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The Many Faces of Virtualization

An interesting post on Sun's Blog site coming from Marc Hamilton.

Sun today made available for free download our Logical Domains (LDoms) software for server virtualization on UltraSPARC T1 based servers including the Sun Fire SPARC Enterprise T1000 and T2000 servers. Server virtualization is nothing new although recently we have seen an ever growing explosion in the alphabet soup of virtualization technologies. IBM's LPARs (Logical Partitions) were introduced on mainframes decades years ago while Sun introduced the first open systems virtualization technology 10 years ago with E10000 domains. Two years ago, Sun introduced Solaris Containers, one of the first virtualization technologies you can run not only on Sun's SPARC and x64 servers, but also on x64 servers from IBM, HP, Dell, and others. In fact, the latest Solaris Hardware Compatatibility List on BigAdmin lists 876 systems that run Solaris, including over 800 x86/x64 systems. You can download Solaris for free or order a free Solaris DVD with free shipping to try out Solaris Containers for yourself. In the Microsoft world, VMware is one of the big players, as is Microsoft itself with their virtual server software. Last but not least, with a shortage of "V" names, the open source world is busy developing the Xen project, through many efforts including the OpenSolaris Community for Xen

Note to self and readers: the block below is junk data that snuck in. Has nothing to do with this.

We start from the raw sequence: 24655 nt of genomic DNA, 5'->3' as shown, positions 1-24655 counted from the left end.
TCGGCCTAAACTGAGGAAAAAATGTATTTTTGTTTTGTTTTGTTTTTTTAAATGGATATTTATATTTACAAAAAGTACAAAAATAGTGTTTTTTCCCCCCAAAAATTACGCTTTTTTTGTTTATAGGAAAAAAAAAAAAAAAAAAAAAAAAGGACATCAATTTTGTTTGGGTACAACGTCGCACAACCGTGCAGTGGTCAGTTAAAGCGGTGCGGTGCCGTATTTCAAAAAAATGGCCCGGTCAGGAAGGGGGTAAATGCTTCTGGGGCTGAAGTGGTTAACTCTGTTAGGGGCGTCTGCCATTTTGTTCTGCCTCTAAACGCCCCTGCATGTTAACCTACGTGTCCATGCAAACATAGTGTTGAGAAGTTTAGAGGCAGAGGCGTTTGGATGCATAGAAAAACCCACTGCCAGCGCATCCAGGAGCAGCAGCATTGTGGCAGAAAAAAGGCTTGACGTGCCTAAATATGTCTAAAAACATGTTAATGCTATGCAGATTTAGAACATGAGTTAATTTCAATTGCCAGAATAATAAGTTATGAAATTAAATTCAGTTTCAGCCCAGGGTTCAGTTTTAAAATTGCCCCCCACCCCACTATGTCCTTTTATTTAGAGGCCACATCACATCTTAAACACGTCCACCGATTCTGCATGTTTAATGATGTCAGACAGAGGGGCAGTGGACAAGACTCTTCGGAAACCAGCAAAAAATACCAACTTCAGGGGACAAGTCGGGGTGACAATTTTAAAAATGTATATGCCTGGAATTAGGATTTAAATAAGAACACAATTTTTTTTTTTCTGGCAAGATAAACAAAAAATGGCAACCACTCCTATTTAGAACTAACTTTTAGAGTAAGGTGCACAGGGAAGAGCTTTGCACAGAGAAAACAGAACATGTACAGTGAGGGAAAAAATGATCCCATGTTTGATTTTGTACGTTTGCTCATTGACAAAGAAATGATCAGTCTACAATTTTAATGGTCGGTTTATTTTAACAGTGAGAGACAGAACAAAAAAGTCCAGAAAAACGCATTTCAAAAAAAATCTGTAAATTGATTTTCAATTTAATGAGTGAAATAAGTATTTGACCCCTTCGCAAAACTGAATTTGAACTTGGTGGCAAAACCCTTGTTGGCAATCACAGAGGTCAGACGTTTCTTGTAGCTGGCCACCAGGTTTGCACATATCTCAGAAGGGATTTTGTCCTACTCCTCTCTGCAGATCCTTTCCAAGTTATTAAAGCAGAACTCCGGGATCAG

So why is everyone so interested in virtualization? In short, virtualization allows you to reduce cost and complexity in your data center by using today's ever more powerful servers more efficiently. As servers grow more and more powerful, many applications are simply overserved by the capacity and capability of even a low cost rack mount server like Sun's x2200 (which by the way, during Sun's two week 25 year anniversary sale can be purchased for as little as $1245). The x2200 takes up 1 rack unit (about 1.8 inches) of space in a standard 19 inch computer room rack and can be configured with up to 4 AMD x64 processor cores. So if last year you bought four similar servers, for four separate applications, each with 1 AMD processor core, and your processing needs have only grown 10 or 20%, you can probably replace those four servers with a single server today. Or, you could buy Sun's T1000 server with 8 processor cores (yes, also part of our anniversary sale with configs starting at $2535). At first glance, that isn't a bad deal, get twice as many processor cores for about twice the price. There are a few differences, however, that can make the T1000 a much better value. Each of the T1000's processor cores runs at a slower clock rate that the AMD processors in the x2200. While we have all become accustomed to "faster is better" with respect to CPU speeds, the truth is many applications only use a fraction of a computer's processing capability and are for all practical purposes insensitive to clock speeds. In addition, the UltraSPARC T1 processor in the T1000 can run 4 threads in parallel on each core, so the T1000 can actually run up to 32 threads in parallel, versus 4 threads for the x2200, giving you 2x or more better price performance on the T1000.